Waiting for a plan to come to fruition can be an arduous task — ask any Boston Red Sox or Chicago Cubs fan since the year 2002. This same type of roster rebuilding is now taking place for the Chicago White Sox and although it can be difficult to watch at the moment, this shakeup will pay dividends in the near future. The movement is being led on Chicago’s south side by White Sox general manager Rick Hahn.
Hahn, 46, a graduate of the University of Michigan, Harvard Law School, and the Kellogg School of Management, was promoted to his current position prior to 2013. He took a few seasons to restock with veteran trades and free agency but about a season ago he decided that an all-out rebuild was the way to go. In 2017, he stopped looking to high-priced veteran help and started looking to the draft and trading for younger talents that were still a few years away from big league duty. This has troubled a lot of fans who are used to seeing players come in on a regular basis and make some sort of (hopeful) contribution to the team. Not to say that they’ve stopped looking for quality help, such as this past month with talks of Baltimore Orioles standout Manny Machado. But if one wants a long, sustained winning tradition in baseball, it starts with contract-controlled youngsters and the proper development of said youth.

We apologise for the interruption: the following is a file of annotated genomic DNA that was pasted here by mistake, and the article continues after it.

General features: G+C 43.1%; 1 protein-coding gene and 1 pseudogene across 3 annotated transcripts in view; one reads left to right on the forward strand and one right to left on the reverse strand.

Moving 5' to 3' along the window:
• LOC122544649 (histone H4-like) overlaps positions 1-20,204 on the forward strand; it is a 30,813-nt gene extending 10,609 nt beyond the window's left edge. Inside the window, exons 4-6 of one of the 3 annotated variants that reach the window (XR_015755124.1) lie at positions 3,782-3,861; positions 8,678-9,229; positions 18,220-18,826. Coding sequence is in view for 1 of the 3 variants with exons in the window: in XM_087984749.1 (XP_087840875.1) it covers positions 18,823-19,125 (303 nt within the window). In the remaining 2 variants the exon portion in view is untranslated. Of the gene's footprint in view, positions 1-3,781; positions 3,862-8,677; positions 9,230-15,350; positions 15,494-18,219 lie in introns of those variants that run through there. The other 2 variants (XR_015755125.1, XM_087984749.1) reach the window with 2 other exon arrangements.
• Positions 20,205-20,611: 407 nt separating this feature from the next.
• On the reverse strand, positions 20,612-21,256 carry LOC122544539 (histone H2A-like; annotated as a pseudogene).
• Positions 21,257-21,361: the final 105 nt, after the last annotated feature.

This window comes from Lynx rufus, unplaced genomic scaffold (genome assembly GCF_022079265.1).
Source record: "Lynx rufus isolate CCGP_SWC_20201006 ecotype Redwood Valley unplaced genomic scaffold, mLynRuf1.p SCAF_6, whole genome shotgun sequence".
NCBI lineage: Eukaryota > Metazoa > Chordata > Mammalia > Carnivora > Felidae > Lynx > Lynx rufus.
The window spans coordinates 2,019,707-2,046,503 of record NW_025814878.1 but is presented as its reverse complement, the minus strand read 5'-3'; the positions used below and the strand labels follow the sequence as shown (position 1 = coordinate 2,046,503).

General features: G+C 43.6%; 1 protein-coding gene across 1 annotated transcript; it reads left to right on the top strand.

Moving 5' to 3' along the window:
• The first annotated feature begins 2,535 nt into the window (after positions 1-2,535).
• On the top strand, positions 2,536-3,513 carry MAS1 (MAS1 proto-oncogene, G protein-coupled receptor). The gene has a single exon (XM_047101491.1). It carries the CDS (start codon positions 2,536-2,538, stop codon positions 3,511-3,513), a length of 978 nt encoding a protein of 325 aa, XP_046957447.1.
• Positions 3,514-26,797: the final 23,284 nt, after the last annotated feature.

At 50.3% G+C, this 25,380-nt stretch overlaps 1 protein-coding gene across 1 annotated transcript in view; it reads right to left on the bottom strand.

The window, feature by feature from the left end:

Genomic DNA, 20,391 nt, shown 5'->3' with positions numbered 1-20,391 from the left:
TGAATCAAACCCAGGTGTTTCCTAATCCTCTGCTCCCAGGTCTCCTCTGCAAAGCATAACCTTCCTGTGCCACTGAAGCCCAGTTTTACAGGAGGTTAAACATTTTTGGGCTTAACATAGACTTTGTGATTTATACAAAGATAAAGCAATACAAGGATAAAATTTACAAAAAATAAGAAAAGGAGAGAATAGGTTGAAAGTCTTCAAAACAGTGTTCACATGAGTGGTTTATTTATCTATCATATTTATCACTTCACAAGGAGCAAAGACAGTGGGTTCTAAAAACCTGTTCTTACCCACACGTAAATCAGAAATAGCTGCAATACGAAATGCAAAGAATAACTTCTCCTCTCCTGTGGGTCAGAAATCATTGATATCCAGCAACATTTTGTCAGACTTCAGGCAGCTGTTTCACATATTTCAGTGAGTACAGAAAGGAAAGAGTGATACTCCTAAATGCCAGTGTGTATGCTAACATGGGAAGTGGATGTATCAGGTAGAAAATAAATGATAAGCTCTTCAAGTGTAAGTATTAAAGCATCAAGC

This youth can already be found on the team’s 40-man roster and in its farm system as Hahn is now entering his sixth season as White Sox architect, but the job is far from over. A high amount of preparation and nearly just as much luck is necessary for successful manipulation of the amateur draft. And in the case of the White Sox, also taking advantage of another team’s draft prowess. One example is 21-year-old right-hander Michael Kopech, who spent most of his 2017 campaign in Double-A Birmingham, ending the season with Triple-A Charlotte after being acquired in a trade with the Red Sox.
During a recent radio interview on Chicago’s 670 The Score, when asked by host Barry Rozner about the possibility of Kopech being on the White Sox roster by July 2018, Hahn said, “Is it possible? Yes. That’s simply because of how talented he is and as people have probably gotten tired of hearing me say, the good ones sort of have a way of forcing the issue on you.”
This sort of talent can now be found all around the White Sox organization, from youngsters like Eloy Jimenez and Luis Roberts to gents already with major league service time like Tim Anderson and Yoan Moncada. And although the White Sox have been uncharacteristically quiet this offseason after a flurry of moves in recent months, fans should find solace in the fact that Hahn has a plan and this squad is going to be coming around a lot sooner than you think. These young stars are going to shine on the field soon enough and because of it, this team’s future couldn’t look brighter. What can you take home from this? Simply put: It’s working.